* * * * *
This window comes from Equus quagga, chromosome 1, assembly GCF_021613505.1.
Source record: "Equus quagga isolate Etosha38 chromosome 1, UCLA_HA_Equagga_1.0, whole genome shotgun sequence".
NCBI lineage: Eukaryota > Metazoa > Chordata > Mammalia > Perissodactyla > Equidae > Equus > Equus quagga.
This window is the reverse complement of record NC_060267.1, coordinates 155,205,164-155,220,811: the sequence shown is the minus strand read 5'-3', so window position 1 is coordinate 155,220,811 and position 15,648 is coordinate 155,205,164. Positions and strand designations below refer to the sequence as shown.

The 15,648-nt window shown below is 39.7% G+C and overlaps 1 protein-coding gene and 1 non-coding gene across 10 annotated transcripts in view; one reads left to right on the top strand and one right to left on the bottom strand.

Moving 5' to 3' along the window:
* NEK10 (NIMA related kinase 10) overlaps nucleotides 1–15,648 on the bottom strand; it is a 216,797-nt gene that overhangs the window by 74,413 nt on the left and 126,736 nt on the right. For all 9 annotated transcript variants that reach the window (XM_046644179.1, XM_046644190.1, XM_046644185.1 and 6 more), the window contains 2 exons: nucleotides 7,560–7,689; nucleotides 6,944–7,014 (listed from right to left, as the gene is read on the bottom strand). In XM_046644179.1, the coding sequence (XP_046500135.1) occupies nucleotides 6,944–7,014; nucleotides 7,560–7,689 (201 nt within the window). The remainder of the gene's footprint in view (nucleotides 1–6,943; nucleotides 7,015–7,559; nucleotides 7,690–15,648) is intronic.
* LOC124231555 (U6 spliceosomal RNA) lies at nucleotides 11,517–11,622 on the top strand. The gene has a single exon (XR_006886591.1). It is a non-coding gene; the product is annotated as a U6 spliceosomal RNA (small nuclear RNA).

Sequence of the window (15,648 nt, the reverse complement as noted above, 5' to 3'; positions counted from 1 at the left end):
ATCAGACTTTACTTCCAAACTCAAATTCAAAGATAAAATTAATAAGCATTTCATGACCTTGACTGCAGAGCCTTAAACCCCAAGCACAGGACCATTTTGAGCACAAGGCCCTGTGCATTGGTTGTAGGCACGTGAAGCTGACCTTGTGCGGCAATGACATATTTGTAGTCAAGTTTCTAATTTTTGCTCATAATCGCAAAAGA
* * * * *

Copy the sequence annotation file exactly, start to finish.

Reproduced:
This window comes from Equus quagga, chromosome 1, assembly GCF_021613505.1.
Source record: "Equus quagga isolate Etosha38 chromosome 1, UCLA_HA_Equagga_1.0, whole genome shotgun sequence".
NCBI lineage: Eukaryota > Metazoa > Chordata > Mammalia > Perissodactyla > Equidae > Equus > Equus quagga.
This window is the reverse complement of record NC_060267.1, coordinates 155,205,164-155,220,811: the sequence shown is the minus strand read 5'-3', so window position 1 is coordinate 155,220,811 and position 15,648 is coordinate 155,205,164. Positions and strand designations below refer to the sequence as shown.

The 15,648-nt window shown below is 39.7% G+C and overlaps 1 protein-coding gene and 1 non-coding gene across 10 annotated transcripts in view; one reads left to right on the top strand and one right to left on the bottom strand.

Moving 5' to 3' along the window:
* NEK10 (NIMA related kinase 10) overlaps nucleotides 1–15,648 on the bottom strand; it is a 216,797-nt gene that overhangs the window by 74,413 nt on the left and 126,736 nt on the right. For all 9 annotated transcript variants that reach the window (XM_046644179.1, XM_046644190.1, XM_046644185.1 and 6 more), the window contains 2 exons: nucleotides 7,560–7,689; nucleotides 6,944–7,014 (listed from right to left, as the gene is read on the bottom strand). In XM_046644179.1, the coding sequence (XP_046500135.1) occupies nucleotides 6,944–7,014; nucleotides 7,560–7,689 (201 nt within the window). The remainder of the gene's footprint in view (nucleotides 1–6,943; nucleotides 7,015–7,559; nucleotides 7,690–15,648) is intronic.
* LOC124231555 (U6 spliceosomal RNA) lies at nucleotides 11,517–11,622 on the top strand. The gene has a single exon (XR_006886591.1). It is a non-coding gene; the product is annotated as a U6 spliceosomal RNA (small nuclear RNA).

Sequence of the window (15,648 nt, the reverse complement as noted above, 5' to 3'; positions counted from 1 at the left end):
ATCAGACTTTACTTCCAAACTCAAATTCAAAGATAAAATTAATAAGCATTTCATGACCTTGACTGCAGAGCCTTAAACCCCAAGCACAGGACCATTTTGAGCACAAGGCCCTGTGCATTGGTTGTAGGCACGTGAAGCTGACCTTGTGCGGCAATGACATATTTGTAGTCAAGTTTCTAATTTTTGCTCATAATCGCAAAAGA